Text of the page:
If your accountant showed you a legal way for you to save $4,000 on your income taxes this year, would you do it?
The parallels between the two are interesting. Both have loopholes that regularly get exploited by the people who know about them. But more important, both also involve adversarial relationships. In the case of your taxes, the IRS wants as much money from you as it can get. You, in turn, want to give the IRA as little as possible. This is a time-honored tradition, a system of checks and balances that everyone understands and accepts. If everyone sticks to the rules, the system works as well as anyone can expect.
In the case of the colleges FAO, it is his job to get as much money from you as he can. In pursuit of this task, he will be much more invasive than the IRS ever is, demanding not just your financial data but intimate details of your personal life such as medical problems and marital status. He wants to protect the college’s assets and give away as little money as possible. Let him do his job, believe me he is good at it. But in the meantime, you have to do your job – and your job is to use the rules of financial aid to make your contributions to college as small as possible.
Parents who understand these rules get the maximum amount of financial aid they are entitled to under the law. No more, and no less.
It is not in the College Financial Aid Officer’s best interest for you to understand the aid process. The more you know about it, the more aid they will have to give you form the school’s own coffers.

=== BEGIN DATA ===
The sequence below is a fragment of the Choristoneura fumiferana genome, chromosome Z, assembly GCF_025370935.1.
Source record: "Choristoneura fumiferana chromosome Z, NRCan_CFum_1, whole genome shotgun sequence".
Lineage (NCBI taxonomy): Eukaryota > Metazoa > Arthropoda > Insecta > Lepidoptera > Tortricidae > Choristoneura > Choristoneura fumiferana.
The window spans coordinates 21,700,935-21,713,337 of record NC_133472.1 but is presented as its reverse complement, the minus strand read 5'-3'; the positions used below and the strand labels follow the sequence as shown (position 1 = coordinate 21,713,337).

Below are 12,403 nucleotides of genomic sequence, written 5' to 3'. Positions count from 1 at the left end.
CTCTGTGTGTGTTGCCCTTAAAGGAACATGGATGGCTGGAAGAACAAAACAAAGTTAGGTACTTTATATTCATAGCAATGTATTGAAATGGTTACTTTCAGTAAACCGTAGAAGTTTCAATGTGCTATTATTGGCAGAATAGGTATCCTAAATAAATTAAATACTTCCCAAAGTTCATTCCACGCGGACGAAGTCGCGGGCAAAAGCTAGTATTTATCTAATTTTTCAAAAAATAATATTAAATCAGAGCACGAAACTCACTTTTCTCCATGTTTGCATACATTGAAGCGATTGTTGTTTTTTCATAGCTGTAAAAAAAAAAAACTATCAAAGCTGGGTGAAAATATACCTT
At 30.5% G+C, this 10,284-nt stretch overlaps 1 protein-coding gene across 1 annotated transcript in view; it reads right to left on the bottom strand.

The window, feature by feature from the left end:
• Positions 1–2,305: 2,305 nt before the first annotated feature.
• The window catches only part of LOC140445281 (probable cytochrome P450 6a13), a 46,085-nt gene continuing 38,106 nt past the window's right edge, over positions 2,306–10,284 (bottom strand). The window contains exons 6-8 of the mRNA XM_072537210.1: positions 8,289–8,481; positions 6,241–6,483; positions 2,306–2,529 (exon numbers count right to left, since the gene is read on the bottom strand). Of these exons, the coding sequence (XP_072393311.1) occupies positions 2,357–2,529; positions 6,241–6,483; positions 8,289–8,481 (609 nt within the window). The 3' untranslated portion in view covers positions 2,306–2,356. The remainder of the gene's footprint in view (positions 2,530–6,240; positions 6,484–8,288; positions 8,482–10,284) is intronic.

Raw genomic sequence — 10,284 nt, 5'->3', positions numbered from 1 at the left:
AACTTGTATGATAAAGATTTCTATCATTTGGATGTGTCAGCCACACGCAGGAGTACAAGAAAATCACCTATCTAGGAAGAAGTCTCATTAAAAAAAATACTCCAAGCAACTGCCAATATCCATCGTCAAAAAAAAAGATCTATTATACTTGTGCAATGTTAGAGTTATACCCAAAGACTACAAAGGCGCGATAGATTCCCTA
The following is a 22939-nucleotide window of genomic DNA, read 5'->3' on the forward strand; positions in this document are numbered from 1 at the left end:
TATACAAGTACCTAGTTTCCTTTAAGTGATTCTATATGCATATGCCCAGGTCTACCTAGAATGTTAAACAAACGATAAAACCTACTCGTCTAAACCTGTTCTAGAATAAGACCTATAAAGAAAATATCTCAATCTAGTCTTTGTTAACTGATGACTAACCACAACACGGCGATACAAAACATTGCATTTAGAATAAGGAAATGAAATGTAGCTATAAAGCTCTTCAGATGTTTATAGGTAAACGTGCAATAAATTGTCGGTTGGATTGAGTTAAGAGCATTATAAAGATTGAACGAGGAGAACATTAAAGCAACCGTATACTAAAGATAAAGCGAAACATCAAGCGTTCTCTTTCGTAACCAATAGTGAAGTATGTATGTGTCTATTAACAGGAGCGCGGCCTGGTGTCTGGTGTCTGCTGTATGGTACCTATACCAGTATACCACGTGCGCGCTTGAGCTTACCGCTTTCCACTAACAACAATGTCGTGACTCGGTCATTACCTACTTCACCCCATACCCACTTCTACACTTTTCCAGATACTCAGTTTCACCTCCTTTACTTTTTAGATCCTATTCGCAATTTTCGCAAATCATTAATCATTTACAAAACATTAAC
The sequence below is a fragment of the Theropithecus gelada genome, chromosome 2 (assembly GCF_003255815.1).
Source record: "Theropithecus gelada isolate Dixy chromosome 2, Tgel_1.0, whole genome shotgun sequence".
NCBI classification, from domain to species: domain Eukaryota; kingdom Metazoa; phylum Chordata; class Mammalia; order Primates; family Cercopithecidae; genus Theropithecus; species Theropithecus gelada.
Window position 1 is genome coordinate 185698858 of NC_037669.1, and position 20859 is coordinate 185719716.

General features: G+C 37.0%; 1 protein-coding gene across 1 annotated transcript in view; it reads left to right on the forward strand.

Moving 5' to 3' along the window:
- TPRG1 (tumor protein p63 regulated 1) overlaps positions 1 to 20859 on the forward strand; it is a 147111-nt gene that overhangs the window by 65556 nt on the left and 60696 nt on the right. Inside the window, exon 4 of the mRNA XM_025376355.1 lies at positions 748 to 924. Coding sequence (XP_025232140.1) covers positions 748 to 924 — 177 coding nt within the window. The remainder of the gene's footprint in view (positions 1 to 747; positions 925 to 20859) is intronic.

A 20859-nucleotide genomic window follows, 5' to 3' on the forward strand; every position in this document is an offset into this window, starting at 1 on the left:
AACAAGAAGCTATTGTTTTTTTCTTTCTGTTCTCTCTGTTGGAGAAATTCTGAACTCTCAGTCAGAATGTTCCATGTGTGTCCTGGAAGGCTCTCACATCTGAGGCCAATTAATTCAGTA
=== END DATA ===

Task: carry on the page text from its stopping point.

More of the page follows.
Unlike the tax code, where everyone believes that the rich are the only ones able to take advantage, the financial aid strategy if for everyone. Whether you are just getting by or are reasonable well off, you still want to maximize your aid eligibility.
Depending on which survey you read, between 70% and 80% of all college-bound high school students were accepted by their first-choice college last year. Nowadays, the problem is not so much how to get into college, but how to pay for it once you are there.
At the minimum you need to fill out the FAFSA (Free Application for Federal Student Aid). Many private colleges require the CSS/Financial Aid PROFILE (FAP) form as well. Two methodologies are used: Federal and Institutional. These are filled out to determine the following: parent’s available income, parent’s available assets, student’s available income and student’s available assets. This will determine your Estimated Family Contribution (EFC).